Before I profess my thoughts on this one, let’s first look to the experts in the field who are implementing RPA. The big consulting shops or boutique services companies who are also fighting for your business. Groups with hundreds of onshore and offshore employees dedicated to building RPA bots for their clients. Surely the truth of this business user RPA battle lies within their four walls.
A quick Google search on RPA Jobs or LinkedIn profiles for RPA developers should be your first stop. Don’t worry, in the spirit of RPA I saved you a few clicks and included the link for you. As you will read, this is a recent job req for a consulting company hiring RPA developers who have familiarity with three of the well-known vendors in this space but what do you see when you look at the required qualifications?
Required and desired qualifications:
- Bachelors Degree in Computer Science, IT, MIS, Engineering, or related fields.
- 3+ years of software development experience
- Experience in HTML, SQL, and either .NET/C# or Java.
- Familiarity, certifications, and/or experience with RPA software tools highly preferred.
- Experience with BPM workflow platforms highly preferred.
Is this honestly the qualifications of a business user? Not the kind that I run into day in and day out in these organizations. So, if the very people consulting with you are hiring developers to build this stuff, why are you being told by vendors that business users can or should build these tools?
So, IT is the answer??? WHAT!!! Another technology you are asking me to throw over the wall to IT and hope for the best? Well, we all know how that story ends but maybe there is a middle ground based on this business user vs IT story that may help us adapt our current RPA approach into a more enterprise RPA strategy. To get to that point, however, we need to solve for something much bigger than just the question of who builds the bots. If we want to solve this one the right way, a deeper root cause analysis of how we got here (Business wanting to build automations / applications) is required before we can suggest the right path forward so let’s dig into this one a bit further and see if we apply a “cause vs symptom” approach to help us solve for this RPA scale challenge once and for all.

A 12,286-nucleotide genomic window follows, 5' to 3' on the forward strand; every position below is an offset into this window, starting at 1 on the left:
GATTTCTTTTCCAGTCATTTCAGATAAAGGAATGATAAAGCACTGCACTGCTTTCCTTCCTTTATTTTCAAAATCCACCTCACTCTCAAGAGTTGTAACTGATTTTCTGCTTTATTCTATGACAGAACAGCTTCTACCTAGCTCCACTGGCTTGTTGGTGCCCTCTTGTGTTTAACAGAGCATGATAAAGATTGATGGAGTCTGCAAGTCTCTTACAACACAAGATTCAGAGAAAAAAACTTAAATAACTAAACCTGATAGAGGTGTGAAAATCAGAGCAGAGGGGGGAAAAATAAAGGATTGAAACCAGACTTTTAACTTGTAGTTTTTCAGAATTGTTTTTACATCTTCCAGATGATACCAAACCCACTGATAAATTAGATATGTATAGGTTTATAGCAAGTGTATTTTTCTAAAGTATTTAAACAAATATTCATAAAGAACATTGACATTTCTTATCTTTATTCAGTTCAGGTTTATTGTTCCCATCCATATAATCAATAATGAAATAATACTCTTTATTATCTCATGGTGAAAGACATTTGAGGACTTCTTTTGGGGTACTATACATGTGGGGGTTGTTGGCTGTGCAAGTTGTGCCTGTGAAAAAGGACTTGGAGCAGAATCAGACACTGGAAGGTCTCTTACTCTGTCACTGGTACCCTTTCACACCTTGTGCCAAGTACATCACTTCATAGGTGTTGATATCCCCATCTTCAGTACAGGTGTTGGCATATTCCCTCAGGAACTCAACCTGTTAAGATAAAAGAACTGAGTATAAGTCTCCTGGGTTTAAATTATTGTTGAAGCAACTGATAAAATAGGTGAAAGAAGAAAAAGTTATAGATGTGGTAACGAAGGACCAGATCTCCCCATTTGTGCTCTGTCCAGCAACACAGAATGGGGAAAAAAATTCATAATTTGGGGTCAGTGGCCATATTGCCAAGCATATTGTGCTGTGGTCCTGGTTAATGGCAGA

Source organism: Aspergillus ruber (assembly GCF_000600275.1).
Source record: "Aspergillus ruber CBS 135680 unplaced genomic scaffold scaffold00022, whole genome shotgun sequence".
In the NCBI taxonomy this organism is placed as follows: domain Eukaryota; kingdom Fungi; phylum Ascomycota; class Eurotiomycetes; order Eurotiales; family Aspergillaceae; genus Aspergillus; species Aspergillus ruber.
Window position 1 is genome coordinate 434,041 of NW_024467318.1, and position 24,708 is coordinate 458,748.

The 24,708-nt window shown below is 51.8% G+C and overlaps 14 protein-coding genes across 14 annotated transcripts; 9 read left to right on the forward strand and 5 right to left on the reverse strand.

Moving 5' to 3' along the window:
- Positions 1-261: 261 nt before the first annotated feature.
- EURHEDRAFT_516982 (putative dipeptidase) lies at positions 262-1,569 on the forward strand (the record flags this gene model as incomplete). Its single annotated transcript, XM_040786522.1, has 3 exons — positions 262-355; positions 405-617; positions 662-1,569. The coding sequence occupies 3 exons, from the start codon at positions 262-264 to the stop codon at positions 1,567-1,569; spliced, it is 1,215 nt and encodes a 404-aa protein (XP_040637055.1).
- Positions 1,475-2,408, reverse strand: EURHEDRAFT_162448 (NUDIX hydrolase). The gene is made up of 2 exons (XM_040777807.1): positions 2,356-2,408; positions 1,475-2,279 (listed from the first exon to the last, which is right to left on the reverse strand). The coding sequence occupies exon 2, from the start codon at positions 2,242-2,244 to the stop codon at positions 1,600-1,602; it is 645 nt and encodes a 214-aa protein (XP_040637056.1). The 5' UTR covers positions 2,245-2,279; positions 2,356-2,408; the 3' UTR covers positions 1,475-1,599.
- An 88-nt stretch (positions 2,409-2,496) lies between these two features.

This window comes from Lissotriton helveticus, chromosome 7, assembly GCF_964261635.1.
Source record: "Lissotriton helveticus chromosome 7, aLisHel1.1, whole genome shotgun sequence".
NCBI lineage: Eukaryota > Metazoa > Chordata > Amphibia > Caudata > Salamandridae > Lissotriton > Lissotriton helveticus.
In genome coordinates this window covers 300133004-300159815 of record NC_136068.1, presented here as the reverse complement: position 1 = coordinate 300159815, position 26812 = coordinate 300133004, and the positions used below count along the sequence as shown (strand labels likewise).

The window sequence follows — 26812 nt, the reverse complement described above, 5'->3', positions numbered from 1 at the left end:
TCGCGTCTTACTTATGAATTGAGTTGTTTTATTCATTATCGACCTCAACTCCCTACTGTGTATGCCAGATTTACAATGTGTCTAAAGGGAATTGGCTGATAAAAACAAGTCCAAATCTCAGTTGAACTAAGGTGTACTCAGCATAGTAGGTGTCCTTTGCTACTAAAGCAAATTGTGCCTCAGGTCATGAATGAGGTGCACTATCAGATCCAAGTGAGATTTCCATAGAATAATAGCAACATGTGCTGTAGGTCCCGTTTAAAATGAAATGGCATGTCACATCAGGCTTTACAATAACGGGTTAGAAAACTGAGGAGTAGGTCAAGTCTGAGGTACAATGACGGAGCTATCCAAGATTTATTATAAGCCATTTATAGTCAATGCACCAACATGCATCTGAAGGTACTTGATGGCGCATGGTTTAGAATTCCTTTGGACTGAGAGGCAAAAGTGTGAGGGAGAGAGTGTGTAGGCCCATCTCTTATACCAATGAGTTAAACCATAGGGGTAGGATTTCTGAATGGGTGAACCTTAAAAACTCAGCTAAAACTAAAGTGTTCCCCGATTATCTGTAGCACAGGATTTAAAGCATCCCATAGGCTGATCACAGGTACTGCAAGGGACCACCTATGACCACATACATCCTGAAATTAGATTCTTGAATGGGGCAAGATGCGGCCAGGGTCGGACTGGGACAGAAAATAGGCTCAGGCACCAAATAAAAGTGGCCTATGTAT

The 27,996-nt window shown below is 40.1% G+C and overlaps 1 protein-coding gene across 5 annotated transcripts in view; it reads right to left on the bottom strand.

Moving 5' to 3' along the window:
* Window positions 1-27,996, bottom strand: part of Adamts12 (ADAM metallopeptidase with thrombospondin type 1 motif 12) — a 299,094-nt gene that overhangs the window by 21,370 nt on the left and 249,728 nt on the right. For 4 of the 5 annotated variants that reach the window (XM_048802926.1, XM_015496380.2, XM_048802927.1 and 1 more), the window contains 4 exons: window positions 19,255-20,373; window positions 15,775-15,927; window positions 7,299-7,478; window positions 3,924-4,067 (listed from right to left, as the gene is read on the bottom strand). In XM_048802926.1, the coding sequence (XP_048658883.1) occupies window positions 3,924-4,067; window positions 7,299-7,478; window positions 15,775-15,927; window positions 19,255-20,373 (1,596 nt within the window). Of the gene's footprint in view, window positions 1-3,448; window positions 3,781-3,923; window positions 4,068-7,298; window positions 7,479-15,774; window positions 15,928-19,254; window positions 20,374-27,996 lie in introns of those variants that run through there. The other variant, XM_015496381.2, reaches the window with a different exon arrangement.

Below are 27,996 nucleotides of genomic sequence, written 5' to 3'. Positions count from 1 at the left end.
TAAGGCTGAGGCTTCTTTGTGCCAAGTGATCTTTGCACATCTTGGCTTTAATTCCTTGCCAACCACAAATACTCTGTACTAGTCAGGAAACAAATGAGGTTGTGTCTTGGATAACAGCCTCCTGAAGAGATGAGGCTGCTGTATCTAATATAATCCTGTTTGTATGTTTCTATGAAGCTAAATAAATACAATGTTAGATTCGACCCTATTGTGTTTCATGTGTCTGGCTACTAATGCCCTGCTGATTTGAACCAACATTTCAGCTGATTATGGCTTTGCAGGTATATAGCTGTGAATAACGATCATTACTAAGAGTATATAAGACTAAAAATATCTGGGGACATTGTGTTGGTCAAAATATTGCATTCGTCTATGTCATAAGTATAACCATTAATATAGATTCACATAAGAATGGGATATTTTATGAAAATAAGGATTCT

About the author Scott Merritt is a passionate advocate of “Responsible RPA” having spent the last 15 years embedded in the process optimization and RPA space performing over 100 process automation assessments and supporting over 50 RPA implementations. As Global Head of Automation for Uniphore, Scott leads the go-to-market strategy for their automation portfolio and works as a trusted advisor for customers and prospects actively pursuing a digital transformation strategy. Scott has 20+ years’ experience in enterprise technology, serving in consulting, sales and sales leadership roles and carries with him a Lean Six Sigma Black Belt which he acquired earlier in his career during his tenure at Cardinal Health.